The language of the policy upon which the respondent relies to deny the appellant’s claim is found at p. 9 of the policy:
TERMINATION OF COVERAGE
Your coverage will terminate on the earliest of the following dates unless continuation of coverage is provided under the Extension of Coverage provision:
• the day on which you cease to be Actively Employed;
 “Actively Employed” is a defined term. There is no issue that the appellant ceased to be actively employed at Pitney Bowes on the date he quit, August 11, 2008.
 In Ledcor, the Supreme Court summarized the governing principles of interpretation applicable to insurance policies. The “primary interpretive principle is that where the language of the insurance policy is unambiguous, effect should be given to that clear language, reading the contract as a whole”: Ledcor, at para. 49.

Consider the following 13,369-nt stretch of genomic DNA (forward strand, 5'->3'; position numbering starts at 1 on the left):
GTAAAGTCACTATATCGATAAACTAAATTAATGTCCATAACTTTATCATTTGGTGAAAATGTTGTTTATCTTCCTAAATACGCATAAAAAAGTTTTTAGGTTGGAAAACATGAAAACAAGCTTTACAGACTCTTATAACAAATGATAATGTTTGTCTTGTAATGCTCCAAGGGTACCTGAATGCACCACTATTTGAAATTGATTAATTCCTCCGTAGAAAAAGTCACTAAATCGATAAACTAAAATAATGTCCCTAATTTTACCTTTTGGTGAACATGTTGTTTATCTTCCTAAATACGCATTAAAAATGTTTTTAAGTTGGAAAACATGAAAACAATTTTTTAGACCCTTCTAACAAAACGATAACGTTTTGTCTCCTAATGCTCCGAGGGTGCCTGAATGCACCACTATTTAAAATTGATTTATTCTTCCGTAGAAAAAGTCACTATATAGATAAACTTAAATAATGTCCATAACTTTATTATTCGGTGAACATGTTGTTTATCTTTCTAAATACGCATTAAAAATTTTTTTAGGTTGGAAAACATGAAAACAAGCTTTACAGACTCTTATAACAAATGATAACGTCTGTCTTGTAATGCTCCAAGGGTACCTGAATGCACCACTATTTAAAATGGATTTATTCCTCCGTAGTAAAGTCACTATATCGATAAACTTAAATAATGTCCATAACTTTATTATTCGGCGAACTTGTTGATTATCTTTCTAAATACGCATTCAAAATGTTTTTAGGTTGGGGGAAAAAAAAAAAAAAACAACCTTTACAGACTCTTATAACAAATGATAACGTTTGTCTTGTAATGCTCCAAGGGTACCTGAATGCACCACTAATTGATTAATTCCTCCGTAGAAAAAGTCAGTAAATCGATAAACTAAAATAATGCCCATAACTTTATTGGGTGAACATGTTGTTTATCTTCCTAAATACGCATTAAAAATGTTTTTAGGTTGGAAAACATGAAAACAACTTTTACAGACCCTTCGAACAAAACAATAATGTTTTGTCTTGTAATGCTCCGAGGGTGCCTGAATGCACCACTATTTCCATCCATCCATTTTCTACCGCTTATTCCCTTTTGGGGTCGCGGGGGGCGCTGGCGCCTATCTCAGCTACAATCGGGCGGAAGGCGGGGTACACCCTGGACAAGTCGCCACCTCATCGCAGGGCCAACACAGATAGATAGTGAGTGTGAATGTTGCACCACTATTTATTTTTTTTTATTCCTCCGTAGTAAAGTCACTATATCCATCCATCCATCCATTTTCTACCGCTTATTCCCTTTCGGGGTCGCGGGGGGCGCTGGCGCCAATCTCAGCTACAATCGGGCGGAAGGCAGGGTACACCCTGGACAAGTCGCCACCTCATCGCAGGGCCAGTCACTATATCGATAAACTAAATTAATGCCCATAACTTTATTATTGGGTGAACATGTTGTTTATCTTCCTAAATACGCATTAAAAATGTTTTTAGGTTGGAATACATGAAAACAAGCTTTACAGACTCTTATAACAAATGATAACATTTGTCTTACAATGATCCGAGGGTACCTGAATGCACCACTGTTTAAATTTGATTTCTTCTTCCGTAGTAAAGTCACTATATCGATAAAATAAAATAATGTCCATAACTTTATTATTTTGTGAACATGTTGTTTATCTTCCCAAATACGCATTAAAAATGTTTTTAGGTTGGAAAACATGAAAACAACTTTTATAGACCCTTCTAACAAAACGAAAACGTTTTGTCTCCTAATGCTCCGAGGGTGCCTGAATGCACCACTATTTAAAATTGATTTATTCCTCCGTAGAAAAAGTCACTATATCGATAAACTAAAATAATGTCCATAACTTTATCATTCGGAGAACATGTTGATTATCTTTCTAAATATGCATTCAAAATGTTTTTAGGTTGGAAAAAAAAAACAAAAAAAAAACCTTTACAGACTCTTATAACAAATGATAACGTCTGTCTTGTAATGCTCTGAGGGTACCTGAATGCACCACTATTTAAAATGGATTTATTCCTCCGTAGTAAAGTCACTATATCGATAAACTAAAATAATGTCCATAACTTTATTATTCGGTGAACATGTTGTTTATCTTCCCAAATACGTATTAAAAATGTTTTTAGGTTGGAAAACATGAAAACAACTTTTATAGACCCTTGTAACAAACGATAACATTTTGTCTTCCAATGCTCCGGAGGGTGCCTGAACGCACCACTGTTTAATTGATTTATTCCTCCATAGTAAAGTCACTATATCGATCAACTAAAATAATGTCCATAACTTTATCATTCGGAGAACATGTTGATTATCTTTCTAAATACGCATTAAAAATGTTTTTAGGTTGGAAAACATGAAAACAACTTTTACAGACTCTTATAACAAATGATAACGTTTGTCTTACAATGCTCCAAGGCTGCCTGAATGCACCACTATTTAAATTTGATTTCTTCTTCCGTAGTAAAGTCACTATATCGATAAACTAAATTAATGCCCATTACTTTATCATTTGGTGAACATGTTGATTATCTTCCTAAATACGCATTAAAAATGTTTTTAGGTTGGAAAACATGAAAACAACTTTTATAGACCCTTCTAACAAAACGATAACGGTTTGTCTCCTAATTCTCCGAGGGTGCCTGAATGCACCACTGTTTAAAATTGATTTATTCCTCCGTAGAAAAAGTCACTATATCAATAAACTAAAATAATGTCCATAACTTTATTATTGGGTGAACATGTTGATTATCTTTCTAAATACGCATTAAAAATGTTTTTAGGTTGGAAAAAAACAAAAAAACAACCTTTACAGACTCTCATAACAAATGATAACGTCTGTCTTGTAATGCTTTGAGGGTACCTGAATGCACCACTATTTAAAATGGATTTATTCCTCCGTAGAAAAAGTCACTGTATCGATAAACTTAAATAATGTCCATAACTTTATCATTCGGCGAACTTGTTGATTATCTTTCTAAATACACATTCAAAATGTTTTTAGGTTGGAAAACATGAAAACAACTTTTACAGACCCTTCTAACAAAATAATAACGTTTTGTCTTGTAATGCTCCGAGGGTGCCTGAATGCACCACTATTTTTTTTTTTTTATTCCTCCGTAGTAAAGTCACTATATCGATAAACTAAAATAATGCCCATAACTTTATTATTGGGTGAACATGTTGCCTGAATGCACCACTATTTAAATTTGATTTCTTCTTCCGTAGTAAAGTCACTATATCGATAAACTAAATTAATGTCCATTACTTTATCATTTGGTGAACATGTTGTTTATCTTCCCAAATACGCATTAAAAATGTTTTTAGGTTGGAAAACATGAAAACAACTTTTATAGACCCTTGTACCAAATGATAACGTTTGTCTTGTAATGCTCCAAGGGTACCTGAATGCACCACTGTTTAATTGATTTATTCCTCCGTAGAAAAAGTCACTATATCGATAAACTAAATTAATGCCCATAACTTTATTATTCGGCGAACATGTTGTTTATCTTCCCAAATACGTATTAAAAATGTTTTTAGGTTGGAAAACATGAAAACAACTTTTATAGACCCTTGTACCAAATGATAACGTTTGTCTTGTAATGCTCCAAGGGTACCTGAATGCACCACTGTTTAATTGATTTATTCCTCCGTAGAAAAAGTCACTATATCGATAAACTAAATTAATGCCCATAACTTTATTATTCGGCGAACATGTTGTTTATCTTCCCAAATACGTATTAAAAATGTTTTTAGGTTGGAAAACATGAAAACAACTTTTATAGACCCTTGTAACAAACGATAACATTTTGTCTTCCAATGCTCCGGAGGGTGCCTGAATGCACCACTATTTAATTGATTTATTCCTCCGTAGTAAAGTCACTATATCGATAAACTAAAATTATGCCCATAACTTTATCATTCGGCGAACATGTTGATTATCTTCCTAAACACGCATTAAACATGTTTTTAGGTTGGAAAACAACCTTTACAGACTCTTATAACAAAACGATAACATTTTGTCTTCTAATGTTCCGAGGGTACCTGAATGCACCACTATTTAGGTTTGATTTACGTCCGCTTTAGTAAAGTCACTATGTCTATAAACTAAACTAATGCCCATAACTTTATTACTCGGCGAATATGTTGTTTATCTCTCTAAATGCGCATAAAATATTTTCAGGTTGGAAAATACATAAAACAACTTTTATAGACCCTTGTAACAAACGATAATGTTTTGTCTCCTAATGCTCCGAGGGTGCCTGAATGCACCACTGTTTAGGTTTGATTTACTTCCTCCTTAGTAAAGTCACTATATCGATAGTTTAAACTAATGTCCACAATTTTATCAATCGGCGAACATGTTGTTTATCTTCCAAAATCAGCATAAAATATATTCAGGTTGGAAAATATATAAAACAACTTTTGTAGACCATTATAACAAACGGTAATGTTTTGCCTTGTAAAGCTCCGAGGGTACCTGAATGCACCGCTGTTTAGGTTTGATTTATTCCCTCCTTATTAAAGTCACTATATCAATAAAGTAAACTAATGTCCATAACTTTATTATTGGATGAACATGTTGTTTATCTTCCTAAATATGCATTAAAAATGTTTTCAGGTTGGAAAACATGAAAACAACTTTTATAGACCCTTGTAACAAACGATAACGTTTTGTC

In my view, the language of the Manulife Policy when considered as a whole is clear; it means only that coverage does not continue when an employee begins working for another employer or after the employee has retired. The “Termination of Coverage” language relates to future claims, not claims that may have arisen during the course of the employee’s employment. In other words, if an employee’s claim arises as the result of an occurrence that takes place during their employment, the policy provides coverage. The additional words “unless continuation of coverage is provided under the Extension of Coverage provision” supports this conclusion.
 Moreover the Manulife Policy also provides:
TOTAL DISABILITY BENEFITS
A Monthly Benefit will be paid if you become Totally Disabled while covered under the Long Term Disability Coverage and are under the continuing care of a physician.
 The language of this provision confirms the entitlement to be paid a monthly benefit if the total disability occurs during the coverage period. I note that this provision contains no language indicating that it applies only to current employees.